04 Jun Boston Herald: Walsh adding $5M to Boston coronavirus rental relief fund
Source: Boston Herald
Walsh adding $5M to Boston coronavirus rental relief fund
The city of Boston is putting $5 million more into a rental relief fund as the massive economic hit of the coronavirus pandemic drags on.
Mayor Martin Walsh announced the new influx — nearly double the original $3 million chunk of money set aside for the fund — in a news release, saying applications will open Friday for Boston residents.
“During this challenging time, it is important that we leverage all resources available to ensure the health and safety of our residents, and to keep them stably housed during the COVID-19 public health crisis,” Walsh said in a statement. “We know that many Bostonians are struggling, and we know the need for assistance with housing payments remains, which is why we are proud to make available this additional funding for households who otherwise would be unable to make their rent payments.”
Walsh put $3 million into the newly created rental assistance fund in April, and quickly received more applications than those funds money could cover.
The city has been working with Metro Housing Boston, Neighborhood of Affordable Housing and Project Hope to process the 1,600 applications received in the first round. So far, the city has sent over $680,000 in assistance to 210 households in 17 different neighborhoods to cover rent for April and May, as the administration and its partners continue to work through the applications.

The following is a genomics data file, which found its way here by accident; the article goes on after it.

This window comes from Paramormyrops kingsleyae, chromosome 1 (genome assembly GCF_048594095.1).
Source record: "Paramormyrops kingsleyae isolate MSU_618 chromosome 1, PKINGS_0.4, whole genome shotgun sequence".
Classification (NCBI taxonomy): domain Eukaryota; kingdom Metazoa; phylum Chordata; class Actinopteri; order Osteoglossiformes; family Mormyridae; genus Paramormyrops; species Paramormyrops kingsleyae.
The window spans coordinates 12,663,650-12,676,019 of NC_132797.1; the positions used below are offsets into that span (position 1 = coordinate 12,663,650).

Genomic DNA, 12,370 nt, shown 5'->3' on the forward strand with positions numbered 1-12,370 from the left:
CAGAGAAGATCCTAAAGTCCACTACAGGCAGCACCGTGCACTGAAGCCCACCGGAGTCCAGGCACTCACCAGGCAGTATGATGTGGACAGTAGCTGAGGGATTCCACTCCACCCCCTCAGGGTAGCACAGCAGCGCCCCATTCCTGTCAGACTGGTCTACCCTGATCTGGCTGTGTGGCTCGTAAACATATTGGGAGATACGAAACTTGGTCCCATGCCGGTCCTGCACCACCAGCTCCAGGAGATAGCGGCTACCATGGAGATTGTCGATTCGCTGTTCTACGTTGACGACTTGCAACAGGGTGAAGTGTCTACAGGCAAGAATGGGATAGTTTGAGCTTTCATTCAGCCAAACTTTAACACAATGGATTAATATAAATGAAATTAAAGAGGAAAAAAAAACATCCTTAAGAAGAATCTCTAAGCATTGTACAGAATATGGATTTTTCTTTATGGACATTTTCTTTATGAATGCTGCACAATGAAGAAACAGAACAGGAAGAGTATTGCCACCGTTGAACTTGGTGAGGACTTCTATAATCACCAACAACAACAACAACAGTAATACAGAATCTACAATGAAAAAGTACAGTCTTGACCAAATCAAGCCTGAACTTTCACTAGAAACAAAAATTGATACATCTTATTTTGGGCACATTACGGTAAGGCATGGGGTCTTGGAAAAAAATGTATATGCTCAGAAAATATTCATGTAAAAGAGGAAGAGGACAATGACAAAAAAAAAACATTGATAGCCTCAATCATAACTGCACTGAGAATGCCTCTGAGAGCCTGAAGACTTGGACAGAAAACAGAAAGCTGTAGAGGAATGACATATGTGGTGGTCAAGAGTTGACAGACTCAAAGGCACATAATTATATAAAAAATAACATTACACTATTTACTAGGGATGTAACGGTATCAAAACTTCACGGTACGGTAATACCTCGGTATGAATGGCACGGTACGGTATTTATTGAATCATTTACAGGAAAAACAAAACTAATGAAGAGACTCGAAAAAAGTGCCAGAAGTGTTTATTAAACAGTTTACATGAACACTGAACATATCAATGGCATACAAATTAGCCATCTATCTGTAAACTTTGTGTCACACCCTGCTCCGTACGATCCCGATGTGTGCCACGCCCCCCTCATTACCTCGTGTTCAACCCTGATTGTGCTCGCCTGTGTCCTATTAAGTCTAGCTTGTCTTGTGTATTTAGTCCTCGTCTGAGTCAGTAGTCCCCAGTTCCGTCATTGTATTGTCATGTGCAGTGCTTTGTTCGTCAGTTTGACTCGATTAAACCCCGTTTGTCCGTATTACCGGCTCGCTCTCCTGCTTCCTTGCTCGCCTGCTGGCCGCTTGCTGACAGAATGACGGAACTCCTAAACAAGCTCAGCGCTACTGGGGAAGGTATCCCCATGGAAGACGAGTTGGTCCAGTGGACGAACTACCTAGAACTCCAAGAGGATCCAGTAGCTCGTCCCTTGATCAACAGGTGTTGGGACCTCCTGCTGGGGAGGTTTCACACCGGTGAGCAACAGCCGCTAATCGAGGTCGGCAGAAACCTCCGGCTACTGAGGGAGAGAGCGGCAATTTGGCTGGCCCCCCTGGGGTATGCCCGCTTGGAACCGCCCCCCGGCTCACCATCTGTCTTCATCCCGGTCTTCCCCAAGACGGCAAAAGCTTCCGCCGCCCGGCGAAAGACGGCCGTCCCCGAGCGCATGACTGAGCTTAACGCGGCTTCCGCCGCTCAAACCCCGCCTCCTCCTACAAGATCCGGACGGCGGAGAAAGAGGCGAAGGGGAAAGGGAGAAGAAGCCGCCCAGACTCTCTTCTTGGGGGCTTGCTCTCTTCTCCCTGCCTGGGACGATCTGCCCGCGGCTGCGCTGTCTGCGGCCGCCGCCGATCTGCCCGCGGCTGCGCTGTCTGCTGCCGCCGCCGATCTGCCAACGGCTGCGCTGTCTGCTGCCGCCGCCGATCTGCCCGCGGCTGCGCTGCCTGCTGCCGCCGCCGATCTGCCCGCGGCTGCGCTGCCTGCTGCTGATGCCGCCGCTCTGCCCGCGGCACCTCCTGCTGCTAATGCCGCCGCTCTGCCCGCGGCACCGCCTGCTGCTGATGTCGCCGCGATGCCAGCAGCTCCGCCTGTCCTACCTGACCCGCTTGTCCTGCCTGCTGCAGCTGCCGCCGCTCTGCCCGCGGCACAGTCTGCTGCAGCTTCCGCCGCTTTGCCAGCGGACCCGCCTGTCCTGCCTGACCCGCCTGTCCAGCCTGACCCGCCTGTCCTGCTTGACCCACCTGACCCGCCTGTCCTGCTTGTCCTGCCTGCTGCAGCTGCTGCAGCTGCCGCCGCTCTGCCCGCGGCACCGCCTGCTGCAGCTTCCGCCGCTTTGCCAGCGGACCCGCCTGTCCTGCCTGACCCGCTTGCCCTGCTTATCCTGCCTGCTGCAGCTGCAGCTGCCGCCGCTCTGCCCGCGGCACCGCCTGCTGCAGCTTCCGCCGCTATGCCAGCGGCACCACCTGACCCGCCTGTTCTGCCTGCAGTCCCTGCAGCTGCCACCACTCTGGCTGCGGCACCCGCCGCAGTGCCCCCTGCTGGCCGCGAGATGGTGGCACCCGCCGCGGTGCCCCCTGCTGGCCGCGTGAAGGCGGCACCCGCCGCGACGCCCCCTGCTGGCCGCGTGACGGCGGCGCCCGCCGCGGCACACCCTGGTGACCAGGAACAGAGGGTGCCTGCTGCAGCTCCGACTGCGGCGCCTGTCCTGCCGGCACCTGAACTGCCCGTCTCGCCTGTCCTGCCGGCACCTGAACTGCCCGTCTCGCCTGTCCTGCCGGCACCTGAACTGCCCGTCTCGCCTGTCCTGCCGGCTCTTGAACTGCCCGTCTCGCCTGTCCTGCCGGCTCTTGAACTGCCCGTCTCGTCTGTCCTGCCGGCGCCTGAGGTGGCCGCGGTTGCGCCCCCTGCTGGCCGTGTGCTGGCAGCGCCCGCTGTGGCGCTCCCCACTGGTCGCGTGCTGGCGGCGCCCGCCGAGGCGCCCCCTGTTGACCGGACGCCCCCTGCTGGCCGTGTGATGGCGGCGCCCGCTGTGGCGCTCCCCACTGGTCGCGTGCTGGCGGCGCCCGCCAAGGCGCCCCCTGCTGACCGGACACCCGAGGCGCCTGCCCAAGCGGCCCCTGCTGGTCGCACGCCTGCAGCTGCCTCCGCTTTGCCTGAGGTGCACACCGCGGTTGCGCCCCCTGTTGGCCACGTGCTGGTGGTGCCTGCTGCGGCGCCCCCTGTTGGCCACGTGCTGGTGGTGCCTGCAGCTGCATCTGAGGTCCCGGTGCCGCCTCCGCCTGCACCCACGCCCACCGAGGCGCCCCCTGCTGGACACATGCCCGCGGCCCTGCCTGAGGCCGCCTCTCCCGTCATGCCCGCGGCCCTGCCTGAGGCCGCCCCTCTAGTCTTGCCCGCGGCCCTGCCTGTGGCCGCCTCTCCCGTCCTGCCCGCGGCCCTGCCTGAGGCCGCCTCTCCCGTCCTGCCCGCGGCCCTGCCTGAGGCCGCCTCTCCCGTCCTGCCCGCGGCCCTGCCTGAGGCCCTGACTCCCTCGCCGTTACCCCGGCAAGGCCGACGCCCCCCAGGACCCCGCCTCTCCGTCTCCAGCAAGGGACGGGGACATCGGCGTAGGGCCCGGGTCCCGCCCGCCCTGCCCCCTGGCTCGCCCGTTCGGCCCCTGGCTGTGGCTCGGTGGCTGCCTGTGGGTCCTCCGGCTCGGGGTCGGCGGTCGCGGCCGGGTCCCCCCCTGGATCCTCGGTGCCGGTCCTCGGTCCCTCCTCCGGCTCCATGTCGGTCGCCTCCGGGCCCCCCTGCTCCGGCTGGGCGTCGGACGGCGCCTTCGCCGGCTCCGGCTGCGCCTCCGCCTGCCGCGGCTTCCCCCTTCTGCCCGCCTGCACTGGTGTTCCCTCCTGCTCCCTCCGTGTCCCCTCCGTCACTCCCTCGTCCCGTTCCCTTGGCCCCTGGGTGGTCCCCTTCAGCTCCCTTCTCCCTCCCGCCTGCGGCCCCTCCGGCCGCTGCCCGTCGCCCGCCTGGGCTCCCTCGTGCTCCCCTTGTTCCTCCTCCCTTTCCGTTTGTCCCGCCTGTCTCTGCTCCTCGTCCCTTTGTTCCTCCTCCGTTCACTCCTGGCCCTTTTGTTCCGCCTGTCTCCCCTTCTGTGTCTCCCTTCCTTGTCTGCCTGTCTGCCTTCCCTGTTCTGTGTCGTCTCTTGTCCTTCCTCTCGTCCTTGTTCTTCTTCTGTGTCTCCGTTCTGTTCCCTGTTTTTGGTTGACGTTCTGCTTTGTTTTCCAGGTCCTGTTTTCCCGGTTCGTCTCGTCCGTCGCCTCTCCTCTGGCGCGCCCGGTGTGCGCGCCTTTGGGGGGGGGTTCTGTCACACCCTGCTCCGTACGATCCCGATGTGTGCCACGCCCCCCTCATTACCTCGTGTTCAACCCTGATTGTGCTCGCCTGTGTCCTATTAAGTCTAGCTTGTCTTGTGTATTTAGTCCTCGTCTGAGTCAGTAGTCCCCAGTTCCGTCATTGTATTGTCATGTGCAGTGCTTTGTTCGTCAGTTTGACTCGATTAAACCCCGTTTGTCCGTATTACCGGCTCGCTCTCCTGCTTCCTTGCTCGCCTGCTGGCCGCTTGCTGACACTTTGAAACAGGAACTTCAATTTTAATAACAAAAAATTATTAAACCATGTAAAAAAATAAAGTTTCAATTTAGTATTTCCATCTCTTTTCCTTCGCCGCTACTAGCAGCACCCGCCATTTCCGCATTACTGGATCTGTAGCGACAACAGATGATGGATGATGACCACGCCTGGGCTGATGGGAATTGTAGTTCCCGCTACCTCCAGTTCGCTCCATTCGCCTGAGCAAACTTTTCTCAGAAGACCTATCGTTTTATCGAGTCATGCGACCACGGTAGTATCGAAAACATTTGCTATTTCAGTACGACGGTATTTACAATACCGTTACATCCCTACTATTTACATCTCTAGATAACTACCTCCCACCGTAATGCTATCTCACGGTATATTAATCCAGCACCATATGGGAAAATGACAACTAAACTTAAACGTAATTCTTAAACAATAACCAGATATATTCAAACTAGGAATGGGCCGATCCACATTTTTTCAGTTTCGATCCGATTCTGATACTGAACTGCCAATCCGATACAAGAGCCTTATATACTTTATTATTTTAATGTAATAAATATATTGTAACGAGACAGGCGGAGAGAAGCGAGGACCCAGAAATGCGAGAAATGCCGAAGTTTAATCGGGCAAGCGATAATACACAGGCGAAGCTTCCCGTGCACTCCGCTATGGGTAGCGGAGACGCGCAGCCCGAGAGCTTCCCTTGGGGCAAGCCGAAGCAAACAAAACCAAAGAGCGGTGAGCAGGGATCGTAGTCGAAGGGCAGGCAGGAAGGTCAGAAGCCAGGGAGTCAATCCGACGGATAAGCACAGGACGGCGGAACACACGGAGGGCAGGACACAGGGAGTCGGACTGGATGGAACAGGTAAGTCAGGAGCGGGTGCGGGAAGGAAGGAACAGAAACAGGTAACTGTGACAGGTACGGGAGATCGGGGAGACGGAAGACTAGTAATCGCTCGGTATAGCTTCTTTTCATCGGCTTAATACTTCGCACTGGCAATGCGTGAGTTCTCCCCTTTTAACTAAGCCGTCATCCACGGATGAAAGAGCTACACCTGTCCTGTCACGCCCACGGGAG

The city says the deadline to complete the initial pre-screening application is June 19, and applications will be available in seven languages on boston.gov/rentalrelief.
The cash goes directly to landlords to cover rent.
Walsh’s administration says the amount of assistance renters receive is determined by analyzing their income sources, including the federal COVID-19 federal relief payments people may have received. To qualify for financial assistance from this fund, Bostonians’ income must be at or under $72,520 — 80% of the area median income of $90,650 for a family of four.
Preference will continue to be given to people who aren’t eligible for expanded unemployment benefits. Payouts to any one household are capped at $4,000 for the year.
Foreclosures and evictions still are still barred under state and federal rules, but there’s no moratorium on rent collection, for which some have advocated.